Curriculum - A field of dreams or out in the cold?

31st January 2014 at 00:00
Outdoor learning broadens horizons and boosts student-staff relationships. It has even helped a mute girl to speak. So why aren't more teachers heading for the hills? Henry Hepburn investigates

At first, a report from the Scottish Outdoor Education Centres seems just another dry document gathering dust on the Scottish Parliament's website. But this particular paper includes a moment straight out of a Hollywood feel-good hit. A P6 girl, described as a "self-elective mute" at school, had literally found a voice. After months of unbroken silence, she was heard singing in the shower. There, in a transcendent few words, was proof of the power of outdoor learning.

Outdoor learning has become fashionable in recent years - a sign of a school's progressive credentials and commitment to Curriculum for Excellence. Increasing numbers of teachers are finding ways to get outside, while residential trips are seen less as treats and more as ways of unlocking confidence and talent. There has been growing fascination, too, with Scandinavia's "forest schools" and other international examples of al fresco learning.

But evidence submitted to Parliament last month suggests that progress is fragile. Outdoor education across Scotland is patchy in the extreme and often reliant on lone enthusiasts, the Education and Culture Committee heard. And, as budgets shrink, the interest of education bosses and school leaders seems to wane. Outdoor learning remains the cherry on top rather than an essential ingredient.

"Despite political support, the absence of a coherent understanding of the nature of outdoor learning and its benefits by education authorities and teachers continues to limit quality . of young people's outdoor learning," said Peter Higgins, professor of outdoor and environmental education at the University of Edinburgh.

Undeterred, Professor Higgins and other outdoor learning experts wasted no time in summarising the benefits for the committee. The Scottish Outdoor Education Centres told of three P6 students from the same class who went on a five-day residential trip. One was the aforementioned mute girl. The other two were boys with eating disorders, one of whom had been seeing dietitians for six years with no improvement.

Sustained outdoor learning could "trigger changes in behaviour away from those that impeded social development", the centre said. As the mute student started singing in the shower and talking to staff, the other two students were suddenly willing to try an array of foods.

Outdoor learning, of course, is about more than occasional trips away. Even urban schools can find ingenious ways of extending the classroom for all subjects by taking only a few steps beyond the school gates. Professor Higgins asked the committee: "Can you imagine a teacher taking kids out and counting the number of blades of grass on a soccer field using mathematics and statistical sampling? That kind of thing happens."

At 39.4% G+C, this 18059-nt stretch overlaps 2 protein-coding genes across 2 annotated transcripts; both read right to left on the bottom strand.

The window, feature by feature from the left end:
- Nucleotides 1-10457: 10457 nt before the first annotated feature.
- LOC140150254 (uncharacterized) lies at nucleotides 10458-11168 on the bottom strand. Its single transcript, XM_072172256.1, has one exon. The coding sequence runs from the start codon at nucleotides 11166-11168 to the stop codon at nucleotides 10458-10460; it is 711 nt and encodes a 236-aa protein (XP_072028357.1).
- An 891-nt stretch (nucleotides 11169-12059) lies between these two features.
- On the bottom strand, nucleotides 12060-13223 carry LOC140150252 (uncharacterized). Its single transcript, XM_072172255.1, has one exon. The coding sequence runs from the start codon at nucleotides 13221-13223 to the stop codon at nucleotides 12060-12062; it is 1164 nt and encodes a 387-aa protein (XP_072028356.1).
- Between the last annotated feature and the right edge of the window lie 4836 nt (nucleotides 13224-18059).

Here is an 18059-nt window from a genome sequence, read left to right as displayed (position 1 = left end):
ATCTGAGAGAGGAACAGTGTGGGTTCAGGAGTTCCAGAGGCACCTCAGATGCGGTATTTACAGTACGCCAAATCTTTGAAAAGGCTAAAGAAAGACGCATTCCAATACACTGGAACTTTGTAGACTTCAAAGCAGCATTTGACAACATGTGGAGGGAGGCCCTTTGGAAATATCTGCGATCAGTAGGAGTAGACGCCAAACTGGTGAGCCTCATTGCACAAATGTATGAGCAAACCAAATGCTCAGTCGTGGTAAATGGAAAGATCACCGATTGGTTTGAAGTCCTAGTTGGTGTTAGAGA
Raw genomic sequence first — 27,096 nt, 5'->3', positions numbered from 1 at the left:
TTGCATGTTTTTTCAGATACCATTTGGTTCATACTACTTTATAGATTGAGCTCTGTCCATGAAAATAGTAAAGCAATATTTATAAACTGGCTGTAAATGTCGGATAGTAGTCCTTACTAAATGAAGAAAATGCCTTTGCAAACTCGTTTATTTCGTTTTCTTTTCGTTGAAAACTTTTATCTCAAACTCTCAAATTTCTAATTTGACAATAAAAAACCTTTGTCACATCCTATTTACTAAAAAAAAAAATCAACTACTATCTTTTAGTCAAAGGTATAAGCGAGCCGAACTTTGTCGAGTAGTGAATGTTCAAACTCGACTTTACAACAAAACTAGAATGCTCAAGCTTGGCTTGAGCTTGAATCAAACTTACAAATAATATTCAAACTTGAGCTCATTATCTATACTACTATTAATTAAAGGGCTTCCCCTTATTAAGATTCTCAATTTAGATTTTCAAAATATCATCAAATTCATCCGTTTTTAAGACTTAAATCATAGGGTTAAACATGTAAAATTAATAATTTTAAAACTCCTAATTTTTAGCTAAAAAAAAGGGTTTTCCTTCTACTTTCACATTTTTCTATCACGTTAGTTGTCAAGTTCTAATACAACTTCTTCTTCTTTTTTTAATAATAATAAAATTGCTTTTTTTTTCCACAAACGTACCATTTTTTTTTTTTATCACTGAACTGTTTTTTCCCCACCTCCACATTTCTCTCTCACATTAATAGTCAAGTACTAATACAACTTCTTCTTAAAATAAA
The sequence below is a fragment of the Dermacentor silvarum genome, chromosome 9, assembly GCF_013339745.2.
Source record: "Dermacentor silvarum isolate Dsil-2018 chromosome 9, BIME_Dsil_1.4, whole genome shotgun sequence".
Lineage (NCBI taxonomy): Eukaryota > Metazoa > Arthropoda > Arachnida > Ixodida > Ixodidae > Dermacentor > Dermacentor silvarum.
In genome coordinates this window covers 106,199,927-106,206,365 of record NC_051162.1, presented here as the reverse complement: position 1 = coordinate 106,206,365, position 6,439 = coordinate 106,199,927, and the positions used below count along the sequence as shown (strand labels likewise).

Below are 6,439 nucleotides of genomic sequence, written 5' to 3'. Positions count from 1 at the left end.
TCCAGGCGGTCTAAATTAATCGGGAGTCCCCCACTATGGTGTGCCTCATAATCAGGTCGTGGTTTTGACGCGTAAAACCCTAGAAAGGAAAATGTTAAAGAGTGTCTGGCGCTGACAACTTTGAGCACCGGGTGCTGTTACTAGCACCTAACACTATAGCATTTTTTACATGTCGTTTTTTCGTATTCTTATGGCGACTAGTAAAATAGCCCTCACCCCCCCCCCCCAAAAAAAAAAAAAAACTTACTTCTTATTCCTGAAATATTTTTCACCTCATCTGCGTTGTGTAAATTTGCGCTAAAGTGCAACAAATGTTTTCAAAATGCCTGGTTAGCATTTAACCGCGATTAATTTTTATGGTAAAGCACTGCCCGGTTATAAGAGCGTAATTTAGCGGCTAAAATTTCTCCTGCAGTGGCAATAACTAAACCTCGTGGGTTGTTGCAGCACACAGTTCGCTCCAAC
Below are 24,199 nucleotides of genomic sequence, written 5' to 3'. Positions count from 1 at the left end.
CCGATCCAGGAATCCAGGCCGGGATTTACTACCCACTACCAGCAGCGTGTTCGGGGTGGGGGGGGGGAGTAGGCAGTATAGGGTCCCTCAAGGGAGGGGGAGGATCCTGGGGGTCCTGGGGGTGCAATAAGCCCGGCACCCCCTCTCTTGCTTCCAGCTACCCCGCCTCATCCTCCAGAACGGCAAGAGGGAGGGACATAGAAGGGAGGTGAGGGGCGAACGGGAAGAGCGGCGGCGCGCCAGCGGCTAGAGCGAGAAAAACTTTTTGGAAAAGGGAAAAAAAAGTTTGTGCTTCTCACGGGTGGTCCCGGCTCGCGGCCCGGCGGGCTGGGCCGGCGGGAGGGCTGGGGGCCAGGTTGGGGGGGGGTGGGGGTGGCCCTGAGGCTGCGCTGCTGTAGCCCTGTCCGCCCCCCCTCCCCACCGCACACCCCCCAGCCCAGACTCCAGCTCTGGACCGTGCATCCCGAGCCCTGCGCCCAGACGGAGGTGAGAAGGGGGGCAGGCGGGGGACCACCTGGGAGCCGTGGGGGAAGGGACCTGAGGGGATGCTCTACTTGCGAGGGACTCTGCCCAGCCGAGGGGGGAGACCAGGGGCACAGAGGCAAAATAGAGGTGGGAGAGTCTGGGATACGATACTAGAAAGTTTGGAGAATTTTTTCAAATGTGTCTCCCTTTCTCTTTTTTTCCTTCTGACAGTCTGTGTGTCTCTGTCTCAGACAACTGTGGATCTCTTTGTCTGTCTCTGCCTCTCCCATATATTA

A 2012 research review led by the University of Edinburgh's Dr Beth Christie shows "modest support" for claims that outdoor learning can boost attainment in maths, English, reading, science and social studies. But the evidence is stronger for outdoor learning's claims that it can bring together seemingly disparate parts of the curriculum in a profound way. As Professor Higgins told the committee: "It benefits that big thing that is so difficult to (achieve) but which we all like in education - interdisciplinarity."

Breath of fresh air

Outdoor learning is arguably in a stronger position than ever in Scotland. The General Teaching Council for Scotland's revised professional standards meant that "schools and teachers have no choice but to educate kids outdoors," Professor Higgins told TESS. In-service training involving Education Scotland was "going very well", he added, while there was "much more" outdoor learning in the early years of secondary than in the past, and schools felt less constricted by health and safety concerns than they did even five years ago.

The rise of outdoor learning is inextricably linked to the more open-ended educational approaches espoused by CfE. Nigel Marshall - principal of Arran Outdoor Education Centre but representing the Scottish Advisory Panel for Outdoor Education - told the committee that CfE was "the greatest thing that ever happened to the outdoors".

But Martin Davidson, the Outward Bound Trust's Scottish director, said that despite CfE, "There is still some way to go to see regular progressive outdoor learning experiences as part of a young person's secondary education." One of the main hurdles was "an ongoing concern of schools and headteachers that what they will be held to account for is exam results", he said.

Outdoor learning is also moving centre stage at a policy level. The Scottish government accepted the recommendations of the Learning for Sustainability report in March last year, which spelled out the need for outdoor learning in schools (see panel, page 18). An implementation group is expected to meet for the first time next month. And in Kilmarnock on 1 March, Education Scotland will host the first national conference to advance outdoor learning in the early years of secondary school.